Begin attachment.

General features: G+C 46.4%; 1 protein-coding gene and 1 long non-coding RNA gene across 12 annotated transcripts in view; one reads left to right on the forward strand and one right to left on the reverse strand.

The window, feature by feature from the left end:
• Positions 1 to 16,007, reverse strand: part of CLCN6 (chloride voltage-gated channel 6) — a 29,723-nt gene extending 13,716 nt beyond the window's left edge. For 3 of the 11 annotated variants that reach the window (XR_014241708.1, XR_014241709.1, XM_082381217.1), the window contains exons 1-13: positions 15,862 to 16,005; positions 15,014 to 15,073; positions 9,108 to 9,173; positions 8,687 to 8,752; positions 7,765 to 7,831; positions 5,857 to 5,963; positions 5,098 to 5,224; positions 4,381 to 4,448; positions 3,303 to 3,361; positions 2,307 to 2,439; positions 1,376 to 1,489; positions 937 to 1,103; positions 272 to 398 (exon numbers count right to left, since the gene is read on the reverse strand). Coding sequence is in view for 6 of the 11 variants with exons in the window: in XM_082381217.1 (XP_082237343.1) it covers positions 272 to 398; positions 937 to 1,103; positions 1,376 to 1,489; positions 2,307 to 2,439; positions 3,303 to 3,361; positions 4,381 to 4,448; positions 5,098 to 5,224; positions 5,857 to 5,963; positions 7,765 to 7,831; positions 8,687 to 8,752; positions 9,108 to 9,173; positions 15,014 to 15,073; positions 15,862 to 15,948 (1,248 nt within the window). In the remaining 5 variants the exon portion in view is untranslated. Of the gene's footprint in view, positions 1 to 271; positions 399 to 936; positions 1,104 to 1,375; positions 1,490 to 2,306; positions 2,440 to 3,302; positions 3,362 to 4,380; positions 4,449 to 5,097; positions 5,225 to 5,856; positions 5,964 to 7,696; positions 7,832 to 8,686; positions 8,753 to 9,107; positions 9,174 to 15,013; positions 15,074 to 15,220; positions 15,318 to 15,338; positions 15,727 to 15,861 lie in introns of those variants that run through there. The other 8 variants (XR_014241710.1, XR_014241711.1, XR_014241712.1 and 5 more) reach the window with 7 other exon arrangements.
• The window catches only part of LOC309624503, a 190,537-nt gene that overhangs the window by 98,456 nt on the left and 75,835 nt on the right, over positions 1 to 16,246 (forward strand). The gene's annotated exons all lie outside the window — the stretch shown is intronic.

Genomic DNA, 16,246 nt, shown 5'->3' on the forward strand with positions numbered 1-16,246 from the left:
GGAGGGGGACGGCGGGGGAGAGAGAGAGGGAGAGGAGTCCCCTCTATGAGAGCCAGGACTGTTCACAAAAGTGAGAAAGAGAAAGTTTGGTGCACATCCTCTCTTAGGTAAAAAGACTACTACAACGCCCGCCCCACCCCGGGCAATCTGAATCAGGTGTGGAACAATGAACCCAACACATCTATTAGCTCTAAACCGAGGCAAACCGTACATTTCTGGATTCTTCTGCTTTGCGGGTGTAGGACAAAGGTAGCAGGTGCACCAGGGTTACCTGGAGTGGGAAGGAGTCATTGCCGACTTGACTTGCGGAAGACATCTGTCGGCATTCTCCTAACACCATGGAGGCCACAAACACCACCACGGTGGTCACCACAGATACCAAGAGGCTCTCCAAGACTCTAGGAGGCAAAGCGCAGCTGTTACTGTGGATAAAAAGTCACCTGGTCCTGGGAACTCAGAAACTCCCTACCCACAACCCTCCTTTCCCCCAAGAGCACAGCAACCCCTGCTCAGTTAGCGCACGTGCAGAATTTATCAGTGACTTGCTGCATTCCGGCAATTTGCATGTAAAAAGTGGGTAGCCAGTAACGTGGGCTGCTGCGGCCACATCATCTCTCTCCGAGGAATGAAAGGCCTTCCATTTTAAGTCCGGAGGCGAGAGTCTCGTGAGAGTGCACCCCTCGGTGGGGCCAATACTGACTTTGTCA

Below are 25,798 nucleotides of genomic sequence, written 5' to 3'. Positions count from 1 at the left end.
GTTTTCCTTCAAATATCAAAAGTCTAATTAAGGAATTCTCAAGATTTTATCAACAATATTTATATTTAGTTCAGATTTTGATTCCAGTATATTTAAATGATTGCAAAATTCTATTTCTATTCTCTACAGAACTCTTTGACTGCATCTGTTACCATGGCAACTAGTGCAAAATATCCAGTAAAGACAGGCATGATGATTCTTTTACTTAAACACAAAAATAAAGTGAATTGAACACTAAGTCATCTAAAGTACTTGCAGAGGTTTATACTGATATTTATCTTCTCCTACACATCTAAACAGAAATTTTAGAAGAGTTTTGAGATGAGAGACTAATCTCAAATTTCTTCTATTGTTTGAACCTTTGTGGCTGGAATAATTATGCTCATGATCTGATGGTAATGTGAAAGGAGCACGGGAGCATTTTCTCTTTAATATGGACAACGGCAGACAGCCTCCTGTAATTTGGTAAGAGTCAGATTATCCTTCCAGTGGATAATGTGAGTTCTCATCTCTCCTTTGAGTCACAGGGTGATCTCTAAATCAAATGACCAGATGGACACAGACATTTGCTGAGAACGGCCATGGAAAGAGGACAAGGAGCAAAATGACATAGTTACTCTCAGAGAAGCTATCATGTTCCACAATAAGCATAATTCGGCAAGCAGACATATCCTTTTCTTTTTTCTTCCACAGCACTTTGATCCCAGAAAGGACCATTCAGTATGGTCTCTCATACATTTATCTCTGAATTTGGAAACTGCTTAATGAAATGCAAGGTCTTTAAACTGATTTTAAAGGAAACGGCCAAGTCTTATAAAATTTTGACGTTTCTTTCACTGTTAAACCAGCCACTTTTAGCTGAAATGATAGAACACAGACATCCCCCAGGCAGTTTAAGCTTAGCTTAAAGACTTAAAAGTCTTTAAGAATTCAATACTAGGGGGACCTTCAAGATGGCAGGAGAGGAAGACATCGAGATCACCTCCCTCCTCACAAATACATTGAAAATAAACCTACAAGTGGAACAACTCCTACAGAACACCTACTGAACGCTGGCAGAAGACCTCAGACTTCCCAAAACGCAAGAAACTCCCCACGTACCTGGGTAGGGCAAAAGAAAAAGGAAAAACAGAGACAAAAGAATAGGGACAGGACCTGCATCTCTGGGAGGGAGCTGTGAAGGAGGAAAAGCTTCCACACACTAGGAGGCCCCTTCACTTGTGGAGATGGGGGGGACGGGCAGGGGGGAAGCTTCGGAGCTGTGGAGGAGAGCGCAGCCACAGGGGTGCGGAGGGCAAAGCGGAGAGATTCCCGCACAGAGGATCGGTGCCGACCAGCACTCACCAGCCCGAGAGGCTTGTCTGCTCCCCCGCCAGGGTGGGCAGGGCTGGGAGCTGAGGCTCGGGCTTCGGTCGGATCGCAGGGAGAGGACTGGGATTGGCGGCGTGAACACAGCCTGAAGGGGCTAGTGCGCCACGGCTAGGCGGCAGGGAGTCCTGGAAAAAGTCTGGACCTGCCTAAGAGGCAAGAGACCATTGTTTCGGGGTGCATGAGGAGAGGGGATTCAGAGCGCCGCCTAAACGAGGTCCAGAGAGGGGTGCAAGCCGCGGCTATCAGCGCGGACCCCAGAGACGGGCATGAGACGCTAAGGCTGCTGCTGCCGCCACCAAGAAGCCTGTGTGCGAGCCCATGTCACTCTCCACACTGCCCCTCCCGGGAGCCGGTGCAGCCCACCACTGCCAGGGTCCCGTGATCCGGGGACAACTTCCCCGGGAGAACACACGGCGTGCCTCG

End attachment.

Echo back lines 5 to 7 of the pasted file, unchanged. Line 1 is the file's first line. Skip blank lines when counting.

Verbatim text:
Genomic DNA, 16,246 nt, shown 5'->3' on the forward strand with positions numbered 1-16,246 from the left:
GGAGGGGGACGGCGGGGGAGAGAGAGAGGGAGAGGAGTCCCCTCTATGAGAGCCAGGACTGTTCACAAAAGTGAGAAAGAGAAAGTTTGGTGCACATCCTCTCTTAGGTAAAAAGACTACTACAACGCCCGCCCCACCCCGGGCAATCTGAATCAGGTGTGGAACAATGAACCCAACACATCTATTAGCTCTAAACCGAGGCAAACCGTACATTTCTGGATTCTTCTGCTTTGCGGGTGTAGGACAAAGGTAGCAGGTGCACCAGGGTTACCTGGAGTGGGAAGGAGTCATTGCCGACTTGACTTGCGGAAGACATCTGTCGGCATTCTCCTAACACCATGGAGGCCACAAACACCACCACGGTGGTCACCACAGATACCAAGAGGCTCTCCAAGACTCTAGGAGGCAAAGCGCAGCTGTTACTGTGGATAAAAAGTCACCTGGTCCTGGGAACTCAGAAACTCCCTACCCACAACCCTCCTTTCCCCCAAGAGCACAGCAACCCCTGCTCAGTTAGCGCACGTGCAGAATTTATCAGTGACTTGCTGCATTCCGGCAATTTGCATGTAAAAAGTGGGTAGCCAGTAACGTGGGCTGCTGCGGCCACATCATCTCTCTCCGAGGAATGAAAGGCCTTCCATTTTAAGTCCGGAGGCGAGAGTCTCGTGAGAGTGCACCCCTCGGTGGGGCCAATACTGACTTTGTCA

Below are 25,798 nucleotides of genomic sequence, written 5' to 3'. Positions count from 1 at the left end.